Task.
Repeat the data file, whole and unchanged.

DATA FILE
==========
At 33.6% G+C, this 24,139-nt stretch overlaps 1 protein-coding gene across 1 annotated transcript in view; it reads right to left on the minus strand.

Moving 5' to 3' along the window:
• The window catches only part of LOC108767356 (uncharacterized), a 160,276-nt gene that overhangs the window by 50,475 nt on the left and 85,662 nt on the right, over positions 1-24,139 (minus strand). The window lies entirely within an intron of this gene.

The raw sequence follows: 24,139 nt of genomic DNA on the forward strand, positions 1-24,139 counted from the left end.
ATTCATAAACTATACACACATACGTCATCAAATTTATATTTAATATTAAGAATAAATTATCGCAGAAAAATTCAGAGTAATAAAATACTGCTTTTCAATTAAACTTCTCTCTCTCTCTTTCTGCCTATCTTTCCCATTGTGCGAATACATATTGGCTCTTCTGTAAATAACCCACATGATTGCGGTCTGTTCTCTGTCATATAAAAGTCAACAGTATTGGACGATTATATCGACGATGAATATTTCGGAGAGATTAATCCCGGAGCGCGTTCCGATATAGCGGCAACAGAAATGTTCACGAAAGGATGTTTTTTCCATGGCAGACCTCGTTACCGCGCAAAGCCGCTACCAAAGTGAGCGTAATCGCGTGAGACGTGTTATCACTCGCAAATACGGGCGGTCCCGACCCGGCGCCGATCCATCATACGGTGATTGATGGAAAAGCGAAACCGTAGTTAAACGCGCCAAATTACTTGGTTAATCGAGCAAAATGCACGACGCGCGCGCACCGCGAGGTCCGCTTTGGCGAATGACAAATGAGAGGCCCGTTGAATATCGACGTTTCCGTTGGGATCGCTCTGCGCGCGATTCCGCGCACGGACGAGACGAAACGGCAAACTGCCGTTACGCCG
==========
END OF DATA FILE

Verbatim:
At 33.6% G+C, this 24,139-nt stretch overlaps 1 protein-coding gene across 1 annotated transcript in view; it reads right to left on the minus strand.

Moving 5' to 3' along the window:
• The window catches only part of LOC108767356 (uncharacterized), a 160,276-nt gene that overhangs the window by 50,475 nt on the left and 85,662 nt on the right, over positions 1-24,139 (minus strand). The window lies entirely within an intron of this gene.

The raw sequence follows: 24,139 nt of genomic DNA on the forward strand, positions 1-24,139 counted from the left end.
ATTCATAAACTATACACACATACGTCATCAAATTTATATTTAATATTAAGAATAAATTATCGCAGAAAAATTCAGAGTAATAAAATACTGCTTTTCAATTAAACTTCTCTCTCTCTCTTTCTGCCTATCTTTCCCATTGTGCGAATACATATTGGCTCTTCTGTAAATAACCCACATGATTGCGGTCTGTTCTCTGTCATATAAAAGTCAACAGTATTGGACGATTATATCGACGATGAATATTTCGGAGAGATTAATCCCGGAGCGCGTTCCGATATAGCGGCAACAGAAATGTTCACGAAAGGATGTTTTTTCCATGGCAGACCTCGTTACCGCGCAAAGCCGCTACCAAAGTGAGCGTAATCGCGTGAGACGTGTTATCACTCGCAAATACGGGCGGTCCCGACCCGGCGCCGATCCATCATACGGTGATTGATGGAAAAGCGAAACCGTAGTTAAACGCGCCAAATTACTTGGTTAATCGAGCAAAATGCACGACGCGCGCGCACCGCGAGGTCCGCTTTGGCGAATGACAAATGAGAGGCCCGTTGAATATCGACGTTTCCGTTGGGATCGCTCTGCGCGCGATTCCGCGCACGGACGAGACGAAACGGCAAACTGCCGTTACGCCG